PERTH, Australia – Australian stem cell company Mesoblast Ltd. completed a capital raising of AU$138 million (US$90 million) to scale up manufacturing of its allogeneic cell therapy, remestemcel-L, to treat COVID-19 acute respiratory distress syndrome (ARDS).
The Melbourne-headquartered company is currently enrolling patients in a randomized placebo-controlled phase II/III trial in up to 300 patients across 30 sites in the U.S. The trial is evaluating whether remestemcel-L can reduce the high mortality in COVID-19 patients with moderate to severe ARDS.
“Patients are being dosed, and we’re really pleased how fast enrollment is growing,” Mesoblast CEO Silviu Itescu told BioWorld. “We’re right on target and hope to update the market soon.”
The phase II/III trial was initiated after promising results were seen with remestemcel-L under an emergency compassionate-use protocol in COVID-19 ARDS at Mount Sinai Hospital in New York, where nine of 12 (75%) ventilator-dependent patients were able to come off ventilators within 10 days.
Under the compassionate-use protocol, patients in intensive care units received standard-of-care treatment. Once they were intubated on a ventilator, they were treated within 72 hours with two infusions of Mesoblast’s remestemcel-L cells within five days.
“Once you’re ventilated when you have acute respiratory distress syndrome in the lungs, your likelihood of coming off a ventilator is 9%, and your survival is 12%,” Itescu said.
“What’s exciting is that our patients in the same epicenter of this disease with the same treatment everyone else is getting, suddenly 75% are coming off of ventilators within 10 days, and we’ve got 83% survival,” Itescu said.
The compassionate-use treatment experience informed the design of the phase II/III trial, and the FDA approved the same protocol, but it is powered so that results will be “self-evident,” Itescu said.
The phase II/III trial will randomize up to 300 ventilator-dependent patients in intensive care units to either remestemcel-L or placebo on top of standard of care, in line with guidance provided by the FDA. The primary endpoint is all-cause mortality within 30 days of randomization, with the key secondary endpoint being the number of days alive and off mechanical support.
“What people are dying of is acute respiratory distress syndrome, which is the body’s immune response to the virus in the lungs, and the immune system goes haywire, and in its battle with the virus it overreacts and causes severe damage to the lungs,” he said.
Capital raise allows scale up for COVID-19 and influenza
The capital raise consisted of a placement of 43 million shares to existing and new institutional investors at a price of AU$3.20 per share, representing a 7% discount to the five-day volume-weighted average price (VWAP) at the close of trading May 8. The placement was conducted with Bell Potter Securities as lead manager and underwriter. Settlement is expected to occur on Friday, May 15.
Most of the funds raised will be used to scale up manufacturing of remestemcel-L for the treatment of critically ill patients suffering with diseases causing ARDS, including COVID-19 and influenza.
“We’re in the middle of a pandemic, and people are talking about opening up, and they’re talking about a potential second wave,” Itescu said. “It’s too early to talk about projections, but we need to at least be in a position to make more product in an additional facility, so that requires technology transfer and certain process improvements.”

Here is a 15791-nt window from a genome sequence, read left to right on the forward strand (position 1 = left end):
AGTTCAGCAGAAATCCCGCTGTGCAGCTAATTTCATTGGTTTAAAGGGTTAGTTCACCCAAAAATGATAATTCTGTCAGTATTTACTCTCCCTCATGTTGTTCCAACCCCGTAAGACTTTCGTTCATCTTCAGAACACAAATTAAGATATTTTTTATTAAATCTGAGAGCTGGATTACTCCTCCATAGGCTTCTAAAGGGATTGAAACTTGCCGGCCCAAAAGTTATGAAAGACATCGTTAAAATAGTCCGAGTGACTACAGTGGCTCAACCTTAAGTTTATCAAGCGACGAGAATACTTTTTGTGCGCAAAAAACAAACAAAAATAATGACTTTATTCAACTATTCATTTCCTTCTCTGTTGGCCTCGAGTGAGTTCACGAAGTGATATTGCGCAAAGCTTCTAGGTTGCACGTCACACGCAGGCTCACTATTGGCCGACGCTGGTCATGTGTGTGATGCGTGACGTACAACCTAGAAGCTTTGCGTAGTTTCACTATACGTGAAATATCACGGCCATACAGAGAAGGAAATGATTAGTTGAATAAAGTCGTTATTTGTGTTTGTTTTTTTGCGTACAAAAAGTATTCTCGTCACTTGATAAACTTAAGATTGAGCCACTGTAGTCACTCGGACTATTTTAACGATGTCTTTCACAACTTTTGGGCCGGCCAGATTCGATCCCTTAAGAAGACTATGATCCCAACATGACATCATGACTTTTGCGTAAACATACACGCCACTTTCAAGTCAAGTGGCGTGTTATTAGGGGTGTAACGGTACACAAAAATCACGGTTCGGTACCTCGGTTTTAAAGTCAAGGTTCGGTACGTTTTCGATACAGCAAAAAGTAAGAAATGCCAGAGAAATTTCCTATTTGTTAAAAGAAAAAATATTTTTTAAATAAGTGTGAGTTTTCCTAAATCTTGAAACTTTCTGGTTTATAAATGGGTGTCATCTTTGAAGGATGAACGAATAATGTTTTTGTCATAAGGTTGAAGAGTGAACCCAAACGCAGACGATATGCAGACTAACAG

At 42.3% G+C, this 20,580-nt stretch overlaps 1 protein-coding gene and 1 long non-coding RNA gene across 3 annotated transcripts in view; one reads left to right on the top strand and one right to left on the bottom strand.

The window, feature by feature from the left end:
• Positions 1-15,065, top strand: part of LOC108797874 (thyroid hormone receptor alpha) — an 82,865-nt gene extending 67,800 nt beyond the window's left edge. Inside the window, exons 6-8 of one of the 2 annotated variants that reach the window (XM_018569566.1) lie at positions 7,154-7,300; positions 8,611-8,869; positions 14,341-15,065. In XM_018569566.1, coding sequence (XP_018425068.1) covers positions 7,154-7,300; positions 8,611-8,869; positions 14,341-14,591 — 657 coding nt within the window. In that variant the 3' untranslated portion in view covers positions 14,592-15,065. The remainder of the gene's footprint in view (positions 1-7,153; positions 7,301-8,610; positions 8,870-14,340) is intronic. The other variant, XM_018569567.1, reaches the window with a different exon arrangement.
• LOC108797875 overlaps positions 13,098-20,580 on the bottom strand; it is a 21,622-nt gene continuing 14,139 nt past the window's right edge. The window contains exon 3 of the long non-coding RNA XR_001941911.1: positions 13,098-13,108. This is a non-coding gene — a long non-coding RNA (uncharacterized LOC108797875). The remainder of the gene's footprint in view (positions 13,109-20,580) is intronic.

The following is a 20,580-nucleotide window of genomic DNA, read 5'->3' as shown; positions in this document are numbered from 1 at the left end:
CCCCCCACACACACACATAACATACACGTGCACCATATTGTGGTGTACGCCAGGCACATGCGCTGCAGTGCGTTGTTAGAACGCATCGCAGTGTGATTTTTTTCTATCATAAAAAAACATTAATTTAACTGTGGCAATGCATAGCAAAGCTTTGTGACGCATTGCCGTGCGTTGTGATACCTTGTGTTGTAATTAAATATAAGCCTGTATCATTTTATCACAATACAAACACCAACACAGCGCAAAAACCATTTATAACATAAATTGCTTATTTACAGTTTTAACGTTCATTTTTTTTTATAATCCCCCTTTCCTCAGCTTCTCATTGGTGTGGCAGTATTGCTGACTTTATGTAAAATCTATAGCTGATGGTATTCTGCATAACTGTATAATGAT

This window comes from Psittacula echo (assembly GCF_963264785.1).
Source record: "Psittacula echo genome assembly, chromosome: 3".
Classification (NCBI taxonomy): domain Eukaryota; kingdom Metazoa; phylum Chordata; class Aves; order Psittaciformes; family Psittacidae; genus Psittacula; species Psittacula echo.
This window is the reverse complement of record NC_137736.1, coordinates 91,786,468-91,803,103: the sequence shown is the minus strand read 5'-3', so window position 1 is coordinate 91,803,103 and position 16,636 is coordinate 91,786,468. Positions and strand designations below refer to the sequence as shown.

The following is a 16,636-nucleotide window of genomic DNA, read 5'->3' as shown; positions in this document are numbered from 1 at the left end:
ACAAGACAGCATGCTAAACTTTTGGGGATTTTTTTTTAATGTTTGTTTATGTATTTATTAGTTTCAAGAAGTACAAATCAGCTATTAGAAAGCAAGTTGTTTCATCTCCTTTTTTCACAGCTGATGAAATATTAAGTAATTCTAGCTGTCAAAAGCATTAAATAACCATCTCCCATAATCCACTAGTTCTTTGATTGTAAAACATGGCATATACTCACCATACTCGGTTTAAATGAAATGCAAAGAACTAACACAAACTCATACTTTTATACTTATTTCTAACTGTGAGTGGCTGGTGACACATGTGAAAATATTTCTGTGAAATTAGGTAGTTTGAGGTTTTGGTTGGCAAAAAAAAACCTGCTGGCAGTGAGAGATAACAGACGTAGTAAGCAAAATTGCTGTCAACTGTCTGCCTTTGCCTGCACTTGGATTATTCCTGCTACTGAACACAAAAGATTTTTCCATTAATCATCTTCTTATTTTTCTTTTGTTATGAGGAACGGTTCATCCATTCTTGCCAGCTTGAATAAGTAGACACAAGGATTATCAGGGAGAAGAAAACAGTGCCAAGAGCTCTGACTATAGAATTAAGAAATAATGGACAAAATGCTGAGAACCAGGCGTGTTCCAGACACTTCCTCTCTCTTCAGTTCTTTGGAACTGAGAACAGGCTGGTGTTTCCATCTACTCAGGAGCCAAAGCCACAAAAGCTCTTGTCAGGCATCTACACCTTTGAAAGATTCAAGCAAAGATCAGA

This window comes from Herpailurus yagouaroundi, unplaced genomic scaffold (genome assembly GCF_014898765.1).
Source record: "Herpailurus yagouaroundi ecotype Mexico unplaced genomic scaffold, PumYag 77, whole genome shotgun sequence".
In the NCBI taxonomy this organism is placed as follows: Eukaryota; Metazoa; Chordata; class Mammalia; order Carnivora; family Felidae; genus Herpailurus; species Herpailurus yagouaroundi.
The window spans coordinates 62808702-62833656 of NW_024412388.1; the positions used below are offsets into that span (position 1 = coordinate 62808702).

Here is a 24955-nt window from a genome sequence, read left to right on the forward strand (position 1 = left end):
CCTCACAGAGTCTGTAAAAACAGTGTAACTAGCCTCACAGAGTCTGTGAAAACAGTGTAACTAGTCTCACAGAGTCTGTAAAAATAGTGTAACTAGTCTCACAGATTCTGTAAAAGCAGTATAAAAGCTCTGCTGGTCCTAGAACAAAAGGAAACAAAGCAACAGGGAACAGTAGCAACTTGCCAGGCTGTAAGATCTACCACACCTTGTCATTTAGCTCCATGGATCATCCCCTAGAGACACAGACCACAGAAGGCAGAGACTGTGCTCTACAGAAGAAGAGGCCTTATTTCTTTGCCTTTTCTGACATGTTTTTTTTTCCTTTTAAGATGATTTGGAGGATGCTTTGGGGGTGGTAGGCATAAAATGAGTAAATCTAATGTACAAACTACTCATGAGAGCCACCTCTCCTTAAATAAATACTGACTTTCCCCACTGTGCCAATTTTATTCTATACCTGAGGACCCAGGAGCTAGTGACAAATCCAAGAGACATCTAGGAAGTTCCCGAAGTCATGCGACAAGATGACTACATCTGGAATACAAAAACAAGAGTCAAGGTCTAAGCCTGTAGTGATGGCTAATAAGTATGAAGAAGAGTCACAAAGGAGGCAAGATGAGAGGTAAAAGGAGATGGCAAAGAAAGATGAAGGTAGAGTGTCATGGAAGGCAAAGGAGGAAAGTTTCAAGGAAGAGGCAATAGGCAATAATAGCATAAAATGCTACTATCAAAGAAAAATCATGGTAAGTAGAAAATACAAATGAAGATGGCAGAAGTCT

Remestemcel-L is Mesoblast’s lead product, and it is currently being studied in multiple indications so the move to ramp up manufacturing is a good strategic move regardless of COVID-19, he said.
“There are at least 125,000 patients every year in the United States with influenza-related acute respiratory distress syndrome in intensive care units, and those patients have got about a 40% fatality rate. Up to about 60,000 patients die per year due to influenza ARDS, so even if COVID-19 magically disappears, which we could only hope, influenza is here to stay despite vaccines being available,” the CEO said.
This product would work in the same way for influenza-related ARDS as it would for COVID-19-related ARDS, he said.
The ability to build out manufacturing capacity is part of an FDA requirement to be able to demonstrate it can make product for patients in the U.S.
The company already has a manufacturing facility in Singapore, and the additional site in the U.S. would give the company the ability to provide product globally.
“We’re putting our strategic plan into play. You need to have multiple geographies, especially in this kind of environment,” Itescu said.
“Without the cash, we wouldn’t have been able to deliver on this, but we now can execute.”
Mesoblast's allogeneic candidates are based on mesenchymal lineage cells collected from the bone marrow of healthy adult donors.
Remestemcel-L is currently being reviewed by the FDA for potential approval in the treatment of children with steroid-refractory acute graft-vs.-host disease (aGVHD). The company submitted the final module of a rolling BLA in January. The FDA has set a PDUFA date of Sept. 30 for the product branded as Ryoncil.
The clinical data submitted with the BLA showed a survival rate of 79% compared to an expected 30% survival rate in the pediatric phase III trial in aGVHD.
Remestemcel-L is also being developed for other rare diseases. Mesoblast is completing phase III trials in advanced heart failure and chronic low back pain.
Mesoblast shares (ASX:MSB) were down 1.45% on the news, trading at AU$3.39 per share by market close May 13. On Nasdaq (MESO), shares closed at $12.15.